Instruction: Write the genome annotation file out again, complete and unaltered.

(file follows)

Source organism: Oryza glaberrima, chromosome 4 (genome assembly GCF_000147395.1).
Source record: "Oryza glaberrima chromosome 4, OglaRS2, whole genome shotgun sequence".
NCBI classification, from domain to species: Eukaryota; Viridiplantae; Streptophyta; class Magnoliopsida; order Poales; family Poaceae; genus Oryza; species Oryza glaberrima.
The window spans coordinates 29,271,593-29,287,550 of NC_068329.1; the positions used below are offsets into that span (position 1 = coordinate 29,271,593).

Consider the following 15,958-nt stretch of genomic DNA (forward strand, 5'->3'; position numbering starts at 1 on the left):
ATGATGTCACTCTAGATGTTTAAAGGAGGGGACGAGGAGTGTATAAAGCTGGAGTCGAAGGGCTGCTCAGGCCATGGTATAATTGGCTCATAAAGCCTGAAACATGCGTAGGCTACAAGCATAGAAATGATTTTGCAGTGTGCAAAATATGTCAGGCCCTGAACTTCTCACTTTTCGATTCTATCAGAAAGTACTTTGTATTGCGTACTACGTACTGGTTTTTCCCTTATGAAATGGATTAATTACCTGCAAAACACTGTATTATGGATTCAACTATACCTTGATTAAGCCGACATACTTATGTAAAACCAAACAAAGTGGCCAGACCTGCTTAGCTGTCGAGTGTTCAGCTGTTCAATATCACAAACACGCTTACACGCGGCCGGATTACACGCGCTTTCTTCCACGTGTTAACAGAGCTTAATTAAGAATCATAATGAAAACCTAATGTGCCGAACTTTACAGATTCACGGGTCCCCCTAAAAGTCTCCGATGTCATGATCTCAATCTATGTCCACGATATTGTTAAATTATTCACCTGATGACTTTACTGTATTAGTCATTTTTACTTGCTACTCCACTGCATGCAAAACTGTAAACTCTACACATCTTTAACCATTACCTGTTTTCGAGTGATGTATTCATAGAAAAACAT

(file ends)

Source organism: Oryza glaberrima, chromosome 4 (genome assembly GCF_000147395.1).
Source record: "Oryza glaberrima chromosome 4, OglaRS2, whole genome shotgun sequence".
NCBI classification, from domain to species: Eukaryota; Viridiplantae; Streptophyta; class Magnoliopsida; order Poales; family Poaceae; genus Oryza; species Oryza glaberrima.
The window spans coordinates 29,271,593-29,287,550 of NC_068329.1; the positions used below are offsets into that span (position 1 = coordinate 29,271,593).

Consider the following 15,958-nt stretch of genomic DNA (forward strand, 5'->3'; position numbering starts at 1 on the left):
ATGATGTCACTCTAGATGTTTAAAGGAGGGGACGAGGAGTGTATAAAGCTGGAGTCGAAGGGCTGCTCAGGCCATGGTATAATTGGCTCATAAAGCCTGAAACATGCGTAGGCTACAAGCATAGAAATGATTTTGCAGTGTGCAAAATATGTCAGGCCCTGAACTTCTCACTTTTCGATTCTATCAGAAAGTACTTTGTATTGCGTACTACGTACTGGTTTTTCCCTTATGAAATGGATTAATTACCTGCAAAACACTGTATTATGGATTCAACTATACCTTGATTAAGCCGACATACTTATGTAAAACCAAACAAAGTGGCCAGACCTGCTTAGCTGTCGAGTGTTCAGCTGTTCAATATCACAAACACGCTTACACGCGGCCGGATTACACGCGCTTTCTTCCACGTGTTAACAGAGCTTAATTAAGAATCATAATGAAAACCTAATGTGCCGAACTTTACAGATTCACGGGTCCCCCTAAAAGTCTCCGATGTCATGATCTCAATCTATGTCCACGATATTGTTAAATTATTCACCTGATGACTTTACTGTATTAGTCATTTTTACTTGCTACTCCACTGCATGCAAAACTGTAAACTCTACACATCTTTAACCATTACCTGTTTTCGAGTGATGTATTCATAGAAAAACAT